Dominic Raab promises new independent ombudsman to support victims of major disasters like Hillsborough | Political News

The Government has pledged to create a new independent public advocate (IPA) to support victims of major disasters, following a long campaign by the families of the Hillsborough disaster.

The measure was proposed five years ago following a report on the tragedy that saw 97 football fans die as a result of a crash at an FA Cup semi-final between Liverpool and Nottingham Forest in 1989.

An inquest ruled in 2016 that the victims were unlawfully killed amid a number of police blunders, and an inquiry led by the former Bishop of Liverpool James Jones urged ministers to introduce the Hillsborough Act as a result – including the public ombudsman measure.

But the government has faced growing criticism from families for failing to respond to the official report – all 25 of its recommendations – outlining their experiences.

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Justice Secretary Dominic Raab has now confirmed that legislation will be introduced “as soon as possible” to establish an independent public ombudsman to support survivors and bereaved people affected by tragedies such as Hillsborough, Grenfell and the Manchester bombings.

Speaking in the Commons, he said a panel of experts would act to represent the families “to put the victims and bereaved at the heart of our response to large-scale public disasters, to ensure they get the support they deserve through public inquiries and research, and make sure they get the answers they need to move forward with their lives.”

Mr Raab said “we must learn the lessons” from the Hillsborough disaster, adding: “The independent public ombudsman goes some way to delivering on this government’s long-standing promise to ensure that the pain, suffering of its victims Hillsborough and the other victims will never be repeated. again.”

The justice minister also promised a response to the wider report this spring, saying: “We know in our heads and in our hearts that there is still much to do to heal the wounds of this horrific and heartbreaking tragedy.”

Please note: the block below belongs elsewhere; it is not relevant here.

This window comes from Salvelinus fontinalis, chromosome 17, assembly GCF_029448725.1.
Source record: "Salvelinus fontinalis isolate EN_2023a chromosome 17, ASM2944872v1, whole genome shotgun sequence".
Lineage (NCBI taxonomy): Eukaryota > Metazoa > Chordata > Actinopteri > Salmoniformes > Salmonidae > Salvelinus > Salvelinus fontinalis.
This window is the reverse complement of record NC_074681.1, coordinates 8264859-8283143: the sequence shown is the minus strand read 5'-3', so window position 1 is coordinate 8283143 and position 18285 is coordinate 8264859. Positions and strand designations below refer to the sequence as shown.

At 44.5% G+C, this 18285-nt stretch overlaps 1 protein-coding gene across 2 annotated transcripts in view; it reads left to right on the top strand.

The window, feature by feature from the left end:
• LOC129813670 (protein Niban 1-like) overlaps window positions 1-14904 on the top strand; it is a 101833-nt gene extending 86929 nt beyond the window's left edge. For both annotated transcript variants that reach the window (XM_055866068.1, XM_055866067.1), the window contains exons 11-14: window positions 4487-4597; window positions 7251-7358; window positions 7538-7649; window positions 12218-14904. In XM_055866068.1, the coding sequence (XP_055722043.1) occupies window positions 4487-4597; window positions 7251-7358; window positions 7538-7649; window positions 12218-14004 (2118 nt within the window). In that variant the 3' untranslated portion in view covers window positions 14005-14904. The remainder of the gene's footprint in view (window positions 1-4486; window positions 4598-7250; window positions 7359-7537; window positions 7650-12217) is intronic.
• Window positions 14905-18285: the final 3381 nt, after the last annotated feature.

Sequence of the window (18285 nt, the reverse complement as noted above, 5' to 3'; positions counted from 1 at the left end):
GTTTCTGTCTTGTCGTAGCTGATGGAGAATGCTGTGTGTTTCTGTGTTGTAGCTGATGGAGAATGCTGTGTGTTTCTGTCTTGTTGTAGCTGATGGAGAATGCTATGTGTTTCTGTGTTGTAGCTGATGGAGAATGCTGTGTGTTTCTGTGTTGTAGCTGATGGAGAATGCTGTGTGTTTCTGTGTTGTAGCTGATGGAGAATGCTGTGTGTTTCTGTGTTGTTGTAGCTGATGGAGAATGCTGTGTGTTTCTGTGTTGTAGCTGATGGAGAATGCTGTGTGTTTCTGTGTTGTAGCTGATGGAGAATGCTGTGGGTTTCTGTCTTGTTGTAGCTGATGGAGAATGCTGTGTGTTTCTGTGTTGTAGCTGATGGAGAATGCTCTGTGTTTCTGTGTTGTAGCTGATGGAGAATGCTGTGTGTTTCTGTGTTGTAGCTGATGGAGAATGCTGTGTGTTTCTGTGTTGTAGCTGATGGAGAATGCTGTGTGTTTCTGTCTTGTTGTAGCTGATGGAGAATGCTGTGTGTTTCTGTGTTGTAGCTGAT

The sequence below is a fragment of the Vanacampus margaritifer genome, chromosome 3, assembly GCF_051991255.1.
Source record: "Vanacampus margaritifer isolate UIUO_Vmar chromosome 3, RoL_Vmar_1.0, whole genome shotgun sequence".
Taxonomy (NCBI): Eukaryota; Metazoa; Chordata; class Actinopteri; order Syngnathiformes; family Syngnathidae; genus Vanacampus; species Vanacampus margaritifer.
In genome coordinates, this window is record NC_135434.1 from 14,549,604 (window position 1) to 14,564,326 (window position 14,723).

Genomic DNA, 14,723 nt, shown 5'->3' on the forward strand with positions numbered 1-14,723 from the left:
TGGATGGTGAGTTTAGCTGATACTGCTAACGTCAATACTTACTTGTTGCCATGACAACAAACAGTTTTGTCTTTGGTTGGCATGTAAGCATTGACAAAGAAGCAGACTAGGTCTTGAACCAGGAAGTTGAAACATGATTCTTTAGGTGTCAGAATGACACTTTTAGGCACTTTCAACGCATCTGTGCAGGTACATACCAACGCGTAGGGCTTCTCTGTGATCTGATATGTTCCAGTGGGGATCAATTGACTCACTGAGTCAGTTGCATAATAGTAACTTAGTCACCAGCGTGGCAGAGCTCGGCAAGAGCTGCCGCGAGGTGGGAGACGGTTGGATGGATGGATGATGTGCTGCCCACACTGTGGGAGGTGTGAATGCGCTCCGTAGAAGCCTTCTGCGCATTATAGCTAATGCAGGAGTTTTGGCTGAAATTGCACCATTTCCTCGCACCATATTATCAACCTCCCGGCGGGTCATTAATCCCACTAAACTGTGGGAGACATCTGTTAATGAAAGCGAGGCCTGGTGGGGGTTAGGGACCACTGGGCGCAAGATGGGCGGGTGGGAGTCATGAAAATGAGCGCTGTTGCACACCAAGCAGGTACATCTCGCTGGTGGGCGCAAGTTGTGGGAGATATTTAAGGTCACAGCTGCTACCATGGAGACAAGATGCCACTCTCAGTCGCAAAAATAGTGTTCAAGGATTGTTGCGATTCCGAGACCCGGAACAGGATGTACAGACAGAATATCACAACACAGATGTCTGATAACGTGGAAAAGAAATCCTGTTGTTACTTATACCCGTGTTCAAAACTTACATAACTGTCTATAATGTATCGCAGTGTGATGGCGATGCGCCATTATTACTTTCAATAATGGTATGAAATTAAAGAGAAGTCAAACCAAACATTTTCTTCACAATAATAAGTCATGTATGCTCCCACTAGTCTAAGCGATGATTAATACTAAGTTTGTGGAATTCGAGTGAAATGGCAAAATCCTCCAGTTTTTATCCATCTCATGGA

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Former Conservative prime minister Theresa May praised the measure, which she pledged to introduce in her 2017 election manifesto, and offered to work with the government to ensure “this body lives up to the ambition of the pledge”.

But he also called for the ability of survivors and bereaved to initiate the process with their own attorney “because certainly in the case of Hillsborough, it was the fact that the state and state authorities closed their doors to people that led to the 34-year wait for any answers for the families”.

Meanwhile, Labour’s shadow justice minister, Steve Reid, whose party has promised to introduce the full Hillsborough Act if they get into powersaid the proposals “do not go far enough and will be too weak as they currently stand to prevent cover-ups in the future”.

“Today is an opportunity to balance the scales of justice and give victims the voice they need and the power to make it heard, but it is an opportunity the government has missed,” he added.

“How many more tragedies will it take for this government to wake up? How many more lives must be lost?”

Earlier today, reports said Mr Raab had offered to meet the Hillsborough families and apologized to them in a letter seen by the PA news agency.

He wrote: “I’m sorry it took so long to get to this point and I’m determined to create the IPA as soon as possible.”

Elkan Abrahamson, director of Hillsborough Law Now and solicitor at Broudie Jackson Canter, said the current government’s engagement with Hillsborough families was “virtually non-existent”.

“We will be asking the justice minister for the same commitment that Labor gave us last year to reintroduce the Public Authority (Accountability) Bill,” he said.

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